Number one is a warm room, now that is probably the easiest that you can do. It is not direct heating, it’s not too extreme, it’s more of a constant condition that ants prefer. If you’ve got a room in your house or for example, I’ve got mine in my garage because my garage is exposed to a lot of sunlight, it’s actually the hottest room in my house, so that’s perfect for me now in wintertime. I do not have to stress too much about the ants and if you do have a warm room in your house, of course with your parents and your spouse if they allow it, try to keep them in that room.
The next step if you do not really have a warm room or you live in a very cold condition, climate, or area, you get a heating pad, now a heating pad as the name would describe is basically a little pad that is heated, most of them come with heat control so you can set the temperature that you want. Heating pads will be a bit pricey depending on where you can get them. I see in South Africa you can look on websites like Take-a-lot or you can go to your nearest pet store. I know most pet stores will defiantly stock them.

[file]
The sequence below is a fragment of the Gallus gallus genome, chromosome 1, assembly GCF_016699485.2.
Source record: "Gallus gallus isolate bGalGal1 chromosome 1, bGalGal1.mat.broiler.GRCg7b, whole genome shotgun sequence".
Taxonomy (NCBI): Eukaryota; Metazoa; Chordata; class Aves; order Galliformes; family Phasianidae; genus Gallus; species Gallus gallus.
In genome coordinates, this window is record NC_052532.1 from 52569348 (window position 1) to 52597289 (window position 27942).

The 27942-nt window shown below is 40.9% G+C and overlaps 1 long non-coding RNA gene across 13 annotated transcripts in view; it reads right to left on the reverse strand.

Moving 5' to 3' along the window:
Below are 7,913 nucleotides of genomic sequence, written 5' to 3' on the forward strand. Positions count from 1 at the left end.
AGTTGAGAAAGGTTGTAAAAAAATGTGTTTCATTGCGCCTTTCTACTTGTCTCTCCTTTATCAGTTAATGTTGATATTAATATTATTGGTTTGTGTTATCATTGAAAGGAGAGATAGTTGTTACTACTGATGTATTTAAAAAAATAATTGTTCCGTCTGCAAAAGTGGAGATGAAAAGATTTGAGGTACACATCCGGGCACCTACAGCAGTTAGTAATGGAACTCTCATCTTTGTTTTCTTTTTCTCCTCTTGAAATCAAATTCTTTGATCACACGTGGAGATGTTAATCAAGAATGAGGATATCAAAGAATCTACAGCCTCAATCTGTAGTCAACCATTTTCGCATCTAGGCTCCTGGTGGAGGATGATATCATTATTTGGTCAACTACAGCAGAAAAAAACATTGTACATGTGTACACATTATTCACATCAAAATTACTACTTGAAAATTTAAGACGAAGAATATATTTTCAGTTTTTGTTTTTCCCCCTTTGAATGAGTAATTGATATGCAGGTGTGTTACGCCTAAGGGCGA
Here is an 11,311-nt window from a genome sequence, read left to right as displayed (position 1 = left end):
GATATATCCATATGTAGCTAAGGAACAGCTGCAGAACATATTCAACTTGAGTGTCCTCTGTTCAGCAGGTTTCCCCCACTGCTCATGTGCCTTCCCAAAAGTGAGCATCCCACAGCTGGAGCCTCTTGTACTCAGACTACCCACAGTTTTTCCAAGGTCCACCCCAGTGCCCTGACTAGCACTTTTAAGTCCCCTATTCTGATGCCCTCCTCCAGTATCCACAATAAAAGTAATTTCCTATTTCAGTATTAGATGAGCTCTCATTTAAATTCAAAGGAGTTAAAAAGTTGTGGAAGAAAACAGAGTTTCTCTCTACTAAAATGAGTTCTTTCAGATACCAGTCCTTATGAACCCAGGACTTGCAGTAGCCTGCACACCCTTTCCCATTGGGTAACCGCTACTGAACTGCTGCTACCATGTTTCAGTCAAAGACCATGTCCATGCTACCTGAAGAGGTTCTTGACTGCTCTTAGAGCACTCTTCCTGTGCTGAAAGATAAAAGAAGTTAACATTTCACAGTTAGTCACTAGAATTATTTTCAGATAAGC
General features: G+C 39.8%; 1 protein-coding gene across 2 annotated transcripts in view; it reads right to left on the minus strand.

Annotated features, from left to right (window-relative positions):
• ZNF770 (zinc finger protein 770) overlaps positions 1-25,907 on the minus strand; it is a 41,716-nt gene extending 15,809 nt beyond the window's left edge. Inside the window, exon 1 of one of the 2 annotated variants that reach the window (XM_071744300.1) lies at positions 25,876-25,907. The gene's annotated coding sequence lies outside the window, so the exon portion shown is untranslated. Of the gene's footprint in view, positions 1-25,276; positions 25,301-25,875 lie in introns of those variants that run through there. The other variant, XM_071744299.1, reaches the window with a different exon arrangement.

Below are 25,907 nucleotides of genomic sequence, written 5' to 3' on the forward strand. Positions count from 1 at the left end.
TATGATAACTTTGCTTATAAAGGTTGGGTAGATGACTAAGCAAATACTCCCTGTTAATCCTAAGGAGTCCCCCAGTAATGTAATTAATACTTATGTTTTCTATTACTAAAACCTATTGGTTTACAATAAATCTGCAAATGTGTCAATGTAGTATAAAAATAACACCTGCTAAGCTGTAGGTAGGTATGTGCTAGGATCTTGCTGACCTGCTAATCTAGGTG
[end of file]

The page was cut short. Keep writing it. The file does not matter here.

That will lead me to the third one and it’s probably not the most ideal but there’s a way around it. It is a heat cable. A heating cable is a lot more direct heat. Where you cannot change the temperature and it’s one constant current because of resistance in the wire, it heats up, now you’ll notice in the videos, I have a heat cable because unfortunately, I started panicking about a species that died off and I tried to get something as quick as possible.